We all loved this extremely naughty goat who was doggedly determined to eat anything and everything in his reach.  He devoured half of this poster before it was *finally* moved beyond his furthest stretch.  Maybe he was a very literate goat who didn't like being reminded that he and his pen mates are Meat Goats?
We got to stroke his soft neck and feel his warm nose nuzzle against our hands as we fed him grain.  I am always so impressed with the 4-H kids who are at these ag fairs. They are so knowledgeable about the animals, so responsible in their care for them, and so comfortable with the highs and lows of farm creatures - the muck and mud and the hard work they require; the joy of watching kids and calves being born; the sorrow of parting with them as they are sold at the end of the fair.  They aren't afraid to get their hands dirty, and they are patient and kind to the clueless city and suburbia folk who don't know a meat goat from a milk goat.  

Pax adored these little chicks and watched them for long minutes...
...before declaring, "Look Mom!  They are having a picnic!  A baby chick picnic!"

 We watched the pigs with their handlers as they were judged in the ring.  Unlike when the goats were in the show ring, the pig handlers each had a large, sturdy piece of plywood with a handle cut into the top.  I couldn't figure out what they were for until two large sows started squealing and were all up in each other's grill, grunting and pushing each other.  The boards came out to separate the pigs, and peace was restored once more.  My mom, observing the pigs and their handlers, turned to me and said, "Not a bad idea for your kids, eh?  Get a pig board and separate them when they start fighting like that!"  Personally, I think that is one of the most brilliant parenting suggestions she's ever passed down to me.

Last year, my mother-in-law made matching John Deere tractor shirts (or dresses) for every one of the 10 Vanoni great-grandchildren.  All I have to say is with as many compliments as they received on their shirts, I'm pretty sure they'd be shoo-ins for Best in Show:
Still thinking of our West Coast family and the Ventura County fair, I was delighted to spot an older couple that resembled the Leo and Rita of the county fair, although no one will ever quite live up to the Vanoni Legacy.  With my mom's clever distraction, I managed to sneak in a few photos of the Leo Vanoni doppelganger, (albeit a younger variation of the 98 year old legend).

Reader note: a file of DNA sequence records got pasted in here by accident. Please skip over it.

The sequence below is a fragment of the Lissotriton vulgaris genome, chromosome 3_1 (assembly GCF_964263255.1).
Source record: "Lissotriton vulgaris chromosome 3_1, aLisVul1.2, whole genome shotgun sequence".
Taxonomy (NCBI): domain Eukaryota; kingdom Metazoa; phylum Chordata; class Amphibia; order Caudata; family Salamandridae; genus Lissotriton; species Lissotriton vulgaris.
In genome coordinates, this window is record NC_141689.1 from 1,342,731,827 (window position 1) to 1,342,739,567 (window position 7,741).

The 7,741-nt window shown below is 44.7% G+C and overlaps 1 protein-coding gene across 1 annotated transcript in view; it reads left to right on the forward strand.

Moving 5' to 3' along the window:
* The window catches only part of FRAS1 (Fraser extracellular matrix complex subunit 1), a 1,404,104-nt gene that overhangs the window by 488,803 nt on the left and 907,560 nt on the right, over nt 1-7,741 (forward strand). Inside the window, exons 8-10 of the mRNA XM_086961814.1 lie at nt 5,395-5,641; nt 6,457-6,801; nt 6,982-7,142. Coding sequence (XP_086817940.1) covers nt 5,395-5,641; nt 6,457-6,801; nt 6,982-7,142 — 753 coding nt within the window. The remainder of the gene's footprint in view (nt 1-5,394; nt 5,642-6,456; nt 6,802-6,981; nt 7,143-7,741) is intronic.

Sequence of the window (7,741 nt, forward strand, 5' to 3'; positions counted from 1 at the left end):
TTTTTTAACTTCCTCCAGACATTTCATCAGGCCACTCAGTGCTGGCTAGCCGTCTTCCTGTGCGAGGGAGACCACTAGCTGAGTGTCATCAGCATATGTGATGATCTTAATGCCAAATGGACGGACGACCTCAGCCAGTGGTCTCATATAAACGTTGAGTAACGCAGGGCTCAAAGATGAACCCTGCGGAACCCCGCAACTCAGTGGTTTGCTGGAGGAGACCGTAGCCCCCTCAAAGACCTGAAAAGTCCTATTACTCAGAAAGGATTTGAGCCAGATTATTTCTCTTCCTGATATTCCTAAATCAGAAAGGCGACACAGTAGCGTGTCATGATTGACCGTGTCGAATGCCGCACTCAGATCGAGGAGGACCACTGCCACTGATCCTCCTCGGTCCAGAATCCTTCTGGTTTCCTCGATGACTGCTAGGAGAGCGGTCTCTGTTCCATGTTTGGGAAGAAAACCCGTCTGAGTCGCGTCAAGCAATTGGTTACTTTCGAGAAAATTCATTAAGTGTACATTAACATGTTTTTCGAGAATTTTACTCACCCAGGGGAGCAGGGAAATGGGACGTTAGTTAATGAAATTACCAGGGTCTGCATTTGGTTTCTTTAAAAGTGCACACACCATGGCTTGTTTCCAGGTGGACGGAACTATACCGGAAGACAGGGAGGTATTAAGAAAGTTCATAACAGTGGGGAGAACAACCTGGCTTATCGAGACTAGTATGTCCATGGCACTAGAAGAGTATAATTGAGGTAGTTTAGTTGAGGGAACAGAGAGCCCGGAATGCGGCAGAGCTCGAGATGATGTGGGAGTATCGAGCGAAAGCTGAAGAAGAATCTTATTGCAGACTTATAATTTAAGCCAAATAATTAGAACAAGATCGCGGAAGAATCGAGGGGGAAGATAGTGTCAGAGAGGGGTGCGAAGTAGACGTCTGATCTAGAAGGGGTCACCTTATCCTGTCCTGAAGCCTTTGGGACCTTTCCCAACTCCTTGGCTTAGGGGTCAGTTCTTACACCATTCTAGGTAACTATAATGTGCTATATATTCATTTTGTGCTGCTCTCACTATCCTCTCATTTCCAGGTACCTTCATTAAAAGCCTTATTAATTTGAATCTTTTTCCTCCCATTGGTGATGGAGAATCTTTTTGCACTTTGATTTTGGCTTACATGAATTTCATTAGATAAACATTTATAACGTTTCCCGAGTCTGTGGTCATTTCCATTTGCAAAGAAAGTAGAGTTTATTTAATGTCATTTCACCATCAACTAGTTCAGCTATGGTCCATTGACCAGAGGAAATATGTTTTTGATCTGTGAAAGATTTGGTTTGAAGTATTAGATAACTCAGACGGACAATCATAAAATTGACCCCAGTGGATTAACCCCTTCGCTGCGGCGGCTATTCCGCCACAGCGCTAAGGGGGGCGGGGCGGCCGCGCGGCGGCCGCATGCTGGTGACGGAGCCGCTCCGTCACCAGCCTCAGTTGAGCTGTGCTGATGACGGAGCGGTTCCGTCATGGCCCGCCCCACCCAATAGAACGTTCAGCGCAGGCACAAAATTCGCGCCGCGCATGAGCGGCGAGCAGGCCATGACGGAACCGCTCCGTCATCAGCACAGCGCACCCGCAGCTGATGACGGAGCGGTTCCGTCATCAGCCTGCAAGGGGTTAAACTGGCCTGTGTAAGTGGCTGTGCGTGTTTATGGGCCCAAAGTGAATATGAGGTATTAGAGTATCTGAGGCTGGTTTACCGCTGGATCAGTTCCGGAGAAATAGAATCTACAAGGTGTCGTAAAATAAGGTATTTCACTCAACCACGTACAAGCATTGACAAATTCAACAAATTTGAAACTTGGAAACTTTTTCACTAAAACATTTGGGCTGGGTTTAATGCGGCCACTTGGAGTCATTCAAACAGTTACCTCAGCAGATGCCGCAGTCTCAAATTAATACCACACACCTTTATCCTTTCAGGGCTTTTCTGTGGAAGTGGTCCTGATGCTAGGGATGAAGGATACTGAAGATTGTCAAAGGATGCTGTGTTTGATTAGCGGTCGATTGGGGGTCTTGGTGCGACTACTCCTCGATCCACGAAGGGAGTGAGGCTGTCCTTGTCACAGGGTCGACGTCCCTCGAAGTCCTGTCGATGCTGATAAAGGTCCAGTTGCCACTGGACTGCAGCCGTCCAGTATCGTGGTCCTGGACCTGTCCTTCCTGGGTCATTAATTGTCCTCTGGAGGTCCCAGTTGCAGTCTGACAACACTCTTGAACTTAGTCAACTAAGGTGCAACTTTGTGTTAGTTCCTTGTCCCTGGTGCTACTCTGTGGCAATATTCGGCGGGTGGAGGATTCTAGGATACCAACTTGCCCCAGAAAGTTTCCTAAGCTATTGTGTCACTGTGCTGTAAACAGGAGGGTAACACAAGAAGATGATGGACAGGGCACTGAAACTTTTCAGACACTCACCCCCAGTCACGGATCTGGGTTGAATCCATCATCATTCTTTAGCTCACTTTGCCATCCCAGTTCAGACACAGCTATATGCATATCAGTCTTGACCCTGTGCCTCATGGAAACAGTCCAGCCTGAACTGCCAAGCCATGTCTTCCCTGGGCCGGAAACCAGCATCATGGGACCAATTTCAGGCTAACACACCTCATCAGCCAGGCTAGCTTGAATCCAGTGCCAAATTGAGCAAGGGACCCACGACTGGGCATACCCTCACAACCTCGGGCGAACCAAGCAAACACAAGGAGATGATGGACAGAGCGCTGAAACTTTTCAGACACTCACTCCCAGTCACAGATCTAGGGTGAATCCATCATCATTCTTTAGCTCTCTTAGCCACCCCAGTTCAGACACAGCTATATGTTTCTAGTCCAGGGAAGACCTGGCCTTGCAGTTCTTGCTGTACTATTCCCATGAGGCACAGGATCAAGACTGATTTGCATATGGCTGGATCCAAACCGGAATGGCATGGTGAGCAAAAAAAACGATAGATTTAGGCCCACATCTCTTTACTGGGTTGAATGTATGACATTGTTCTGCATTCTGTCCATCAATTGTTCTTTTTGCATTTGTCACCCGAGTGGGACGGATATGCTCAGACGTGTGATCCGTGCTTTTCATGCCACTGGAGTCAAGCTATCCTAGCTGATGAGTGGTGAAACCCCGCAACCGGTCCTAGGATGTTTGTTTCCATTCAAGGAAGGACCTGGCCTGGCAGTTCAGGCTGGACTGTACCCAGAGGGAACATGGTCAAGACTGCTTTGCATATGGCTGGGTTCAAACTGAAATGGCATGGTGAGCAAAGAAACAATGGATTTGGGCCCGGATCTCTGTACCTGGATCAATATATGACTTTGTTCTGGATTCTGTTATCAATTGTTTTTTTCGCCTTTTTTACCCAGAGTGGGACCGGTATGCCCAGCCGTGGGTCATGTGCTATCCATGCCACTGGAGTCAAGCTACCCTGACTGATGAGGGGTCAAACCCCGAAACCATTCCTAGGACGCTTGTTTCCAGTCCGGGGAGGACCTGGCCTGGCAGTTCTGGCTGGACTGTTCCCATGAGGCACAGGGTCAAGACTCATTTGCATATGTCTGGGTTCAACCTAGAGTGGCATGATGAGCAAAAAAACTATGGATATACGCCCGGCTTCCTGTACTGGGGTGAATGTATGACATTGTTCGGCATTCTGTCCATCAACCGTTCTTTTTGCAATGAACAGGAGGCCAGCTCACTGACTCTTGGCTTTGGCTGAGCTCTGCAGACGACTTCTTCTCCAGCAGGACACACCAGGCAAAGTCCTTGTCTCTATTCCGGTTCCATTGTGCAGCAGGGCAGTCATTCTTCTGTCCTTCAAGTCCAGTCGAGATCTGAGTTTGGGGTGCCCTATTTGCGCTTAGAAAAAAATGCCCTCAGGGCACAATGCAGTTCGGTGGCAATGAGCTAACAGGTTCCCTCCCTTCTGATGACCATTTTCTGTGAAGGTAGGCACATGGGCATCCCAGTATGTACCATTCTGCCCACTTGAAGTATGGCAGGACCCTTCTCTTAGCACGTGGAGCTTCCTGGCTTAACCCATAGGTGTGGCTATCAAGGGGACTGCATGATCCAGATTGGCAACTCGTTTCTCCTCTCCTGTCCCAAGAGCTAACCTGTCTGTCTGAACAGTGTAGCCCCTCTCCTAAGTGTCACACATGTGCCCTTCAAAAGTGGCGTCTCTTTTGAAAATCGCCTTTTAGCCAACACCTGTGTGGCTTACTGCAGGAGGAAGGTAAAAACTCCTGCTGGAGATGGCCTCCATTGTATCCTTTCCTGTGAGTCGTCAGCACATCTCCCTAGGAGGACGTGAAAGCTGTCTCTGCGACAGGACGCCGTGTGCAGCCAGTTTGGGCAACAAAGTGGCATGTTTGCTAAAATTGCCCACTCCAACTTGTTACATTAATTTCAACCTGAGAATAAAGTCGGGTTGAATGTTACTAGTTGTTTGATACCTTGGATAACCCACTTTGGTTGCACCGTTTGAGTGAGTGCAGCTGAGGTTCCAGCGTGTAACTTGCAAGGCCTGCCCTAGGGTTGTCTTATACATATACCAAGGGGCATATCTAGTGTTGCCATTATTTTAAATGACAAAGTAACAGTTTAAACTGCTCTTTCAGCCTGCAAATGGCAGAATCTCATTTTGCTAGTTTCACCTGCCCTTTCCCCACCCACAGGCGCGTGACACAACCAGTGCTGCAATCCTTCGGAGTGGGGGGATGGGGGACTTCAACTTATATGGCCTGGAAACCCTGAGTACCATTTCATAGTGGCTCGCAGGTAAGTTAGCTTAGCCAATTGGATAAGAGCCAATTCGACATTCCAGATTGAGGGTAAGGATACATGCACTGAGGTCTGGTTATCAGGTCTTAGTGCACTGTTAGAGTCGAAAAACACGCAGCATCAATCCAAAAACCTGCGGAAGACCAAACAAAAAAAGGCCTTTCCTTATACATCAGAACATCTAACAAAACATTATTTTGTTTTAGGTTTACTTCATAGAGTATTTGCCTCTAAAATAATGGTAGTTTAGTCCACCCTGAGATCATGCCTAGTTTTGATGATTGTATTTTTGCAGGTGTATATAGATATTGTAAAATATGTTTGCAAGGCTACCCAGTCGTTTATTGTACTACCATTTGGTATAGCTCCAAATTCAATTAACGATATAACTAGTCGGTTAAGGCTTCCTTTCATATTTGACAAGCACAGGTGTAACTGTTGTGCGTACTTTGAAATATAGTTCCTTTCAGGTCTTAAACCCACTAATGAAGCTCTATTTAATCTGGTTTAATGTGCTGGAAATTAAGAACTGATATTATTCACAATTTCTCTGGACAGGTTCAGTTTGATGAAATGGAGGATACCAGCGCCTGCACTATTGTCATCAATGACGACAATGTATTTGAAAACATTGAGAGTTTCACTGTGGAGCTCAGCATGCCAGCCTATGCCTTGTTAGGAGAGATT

And yet another Fun Friday memory was savored, then sealed away in our summer vault.

Friday, August 2, 2013

Take a Hike!

Last week we enjoyed "Fun Friday" on a Wednesday, which was a double bonus, since Friday turned out to be such an amazing and memorable day.  On Wednesday, we headed to our favorite little hiking spot near Monticello, and explored the many sights and sounds of the trail on a gorgeous mid-summer morning.

 Although it was both hotter and more humid than we'd expected, the morning left each of us feeling refreshed and refueled.  I love that about a hike.  I love how much we all love to hike, to explore, to listen and watch and seek.  I loved listening to the older boys encourage Pax to keep going, to push forward, telling him what a good hiker he is, offering to carry his walking stick for a bit.  This hiking, it's our thing.  It's our family thing, but it's also the thing my kids do with Mom.  Mother Nature. 

Walking behind my sons, I found myself envisioning Fun Fridays in 5 or 8 years, wondering what trails we'll hike, what mountains we'd climb... what they would look like then, teenagers towering over me; how they would sound then, encouraging each other or perhaps egging each other on to climb faster, higher; maybe goading their mom into a race to the top; how it would feel not to hold back... how it will feel to legitimately lose the race.
Brought back to the present moment by the weary three year old wanting to be picked up, I savored this fleeting time of being able to carry a too-tired boy who snuggles against me and tells me he loves me, his voice a flood of relief and gratitude in being held and carried -how good he feels in my arms, how his capable, independent, determined self still seems so tiny as I cradle his small frame easily against my shoulder.

I savored their excitement in discovering dozens of fish just below the surface, of watching a small family of ducks glide effortlessly across the pond, of examining downy feathers in the grass. I savored the reflection of the sky in the pond's surface, a double exposure of the day's brilliant beauty, and the human beauty of my sons.
After our hike, we explored the ins and outs the huge tulip poplar stumps, hollowed out and sturdily positioned near the base of the trail.

 The stranger-mom who took this picture - we shared a moment.  I don't even know how to describe it, except without exchanging many words on either topic, I seemed to know how much she needed and was looking forward to her run with her daughter in the jogging stroller; and she seemed to sense that I was wanting a picture with my kids, a memento of one of our best Fun Fridays of summer.  We recognized ourselves in each other, perhaps.